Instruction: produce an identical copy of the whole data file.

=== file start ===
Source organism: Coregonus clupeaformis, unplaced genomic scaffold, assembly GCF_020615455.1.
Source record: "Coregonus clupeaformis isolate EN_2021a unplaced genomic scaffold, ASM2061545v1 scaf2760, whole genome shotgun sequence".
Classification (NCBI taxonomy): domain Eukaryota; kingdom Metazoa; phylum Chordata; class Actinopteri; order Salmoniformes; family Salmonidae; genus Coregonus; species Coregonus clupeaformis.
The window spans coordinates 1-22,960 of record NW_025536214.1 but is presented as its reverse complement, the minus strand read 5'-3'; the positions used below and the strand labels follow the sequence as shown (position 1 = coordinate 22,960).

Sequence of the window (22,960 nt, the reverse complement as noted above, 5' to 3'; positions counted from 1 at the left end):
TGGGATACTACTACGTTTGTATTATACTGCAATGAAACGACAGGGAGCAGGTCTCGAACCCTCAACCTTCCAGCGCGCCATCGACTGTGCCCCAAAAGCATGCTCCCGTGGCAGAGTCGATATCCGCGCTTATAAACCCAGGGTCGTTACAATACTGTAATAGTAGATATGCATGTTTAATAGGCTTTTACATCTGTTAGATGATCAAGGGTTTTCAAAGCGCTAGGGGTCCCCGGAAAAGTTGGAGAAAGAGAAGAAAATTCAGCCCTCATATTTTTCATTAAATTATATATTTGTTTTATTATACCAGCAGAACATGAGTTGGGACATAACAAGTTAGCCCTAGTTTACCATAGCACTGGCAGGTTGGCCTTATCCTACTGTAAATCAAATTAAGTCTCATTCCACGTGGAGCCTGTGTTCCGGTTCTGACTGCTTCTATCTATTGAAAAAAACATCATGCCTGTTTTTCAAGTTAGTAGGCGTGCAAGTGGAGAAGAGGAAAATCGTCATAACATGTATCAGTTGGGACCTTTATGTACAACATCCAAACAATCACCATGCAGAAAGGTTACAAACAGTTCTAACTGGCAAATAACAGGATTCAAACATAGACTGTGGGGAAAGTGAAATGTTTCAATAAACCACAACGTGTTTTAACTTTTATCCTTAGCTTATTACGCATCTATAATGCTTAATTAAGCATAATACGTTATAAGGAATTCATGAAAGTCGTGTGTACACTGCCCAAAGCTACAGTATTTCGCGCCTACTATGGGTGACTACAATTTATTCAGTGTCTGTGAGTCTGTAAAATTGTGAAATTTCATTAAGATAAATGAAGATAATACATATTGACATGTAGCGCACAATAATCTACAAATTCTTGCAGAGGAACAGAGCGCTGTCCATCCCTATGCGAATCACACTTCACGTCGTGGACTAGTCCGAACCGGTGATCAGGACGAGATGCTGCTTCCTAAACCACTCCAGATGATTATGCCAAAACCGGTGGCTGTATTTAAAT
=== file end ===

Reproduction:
Source organism: Coregonus clupeaformis, unplaced genomic scaffold, assembly GCF_020615455.1.
Source record: "Coregonus clupeaformis isolate EN_2021a unplaced genomic scaffold, ASM2061545v1 scaf2760, whole genome shotgun sequence".
Classification (NCBI taxonomy): domain Eukaryota; kingdom Metazoa; phylum Chordata; class Actinopteri; order Salmoniformes; family Salmonidae; genus Coregonus; species Coregonus clupeaformis.
The window spans coordinates 1-22,960 of record NW_025536214.1 but is presented as its reverse complement, the minus strand read 5'-3'; the positions used below and the strand labels follow the sequence as shown (position 1 = coordinate 22,960).

Sequence of the window (22,960 nt, the reverse complement as noted above, 5' to 3'; positions counted from 1 at the left end):
TGGGATACTACTACGTTTGTATTATACTGCAATGAAACGACAGGGAGCAGGTCTCGAACCCTCAACCTTCCAGCGCGCCATCGACTGTGCCCCAAAAGCATGCTCCCGTGGCAGAGTCGATATCCGCGCTTATAAACCCAGGGTCGTTACAATACTGTAATAGTAGATATGCATGTTTAATAGGCTTTTACATCTGTTAGATGATCAAGGGTTTTCAAAGCGCTAGGGGTCCCCGGAAAAGTTGGAGAAAGAGAAGAAAATTCAGCCCTCATATTTTTCATTAAATTATATATTTGTTTTATTATACCAGCAGAACATGAGTTGGGACATAACAAGTTAGCCCTAGTTTACCATAGCACTGGCAGGTTGGCCTTATCCTACTGTAAATCAAATTAAGTCTCATTCCACGTGGAGCCTGTGTTCCGGTTCTGACTGCTTCTATCTATTGAAAAAAACATCATGCCTGTTTTTCAAGTTAGTAGGCGTGCAAGTGGAGAAGAGGAAAATCGTCATAACATGTATCAGTTGGGACCTTTATGTACAACATCCAAACAATCACCATGCAGAAAGGTTACAAACAGTTCTAACTGGCAAATAACAGGATTCAAACATAGACTGTGGGGAAAGTGAAATGTTTCAATAAACCACAACGTGTTTTAACTTTTATCCTTAGCTTATTACGCATCTATAATGCTTAATTAAGCATAATACGTTATAAGGAATTCATGAAAGTCGTGTGTACACTGCCCAAAGCTACAGTATTTCGCGCCTACTATGGGTGACTACAATTTATTCAGTGTCTGTGAGTCTGTAAAATTGTGAAATTTCATTAAGATAAATGAAGATAATACATATTGACATGTAGCGCACAATAATCTACAAATTCTTGCAGAGGAACAGAGCGCTGTCCATCCCTATGCGAATCACACTTCACGTCGTGGACTAGTCCGAACCGGTGATCAGGACGAGATGCTGCTTCCTAAACCACTCCAGATGATTATGCCAAAACCGGTGGCTGTATTTAAAT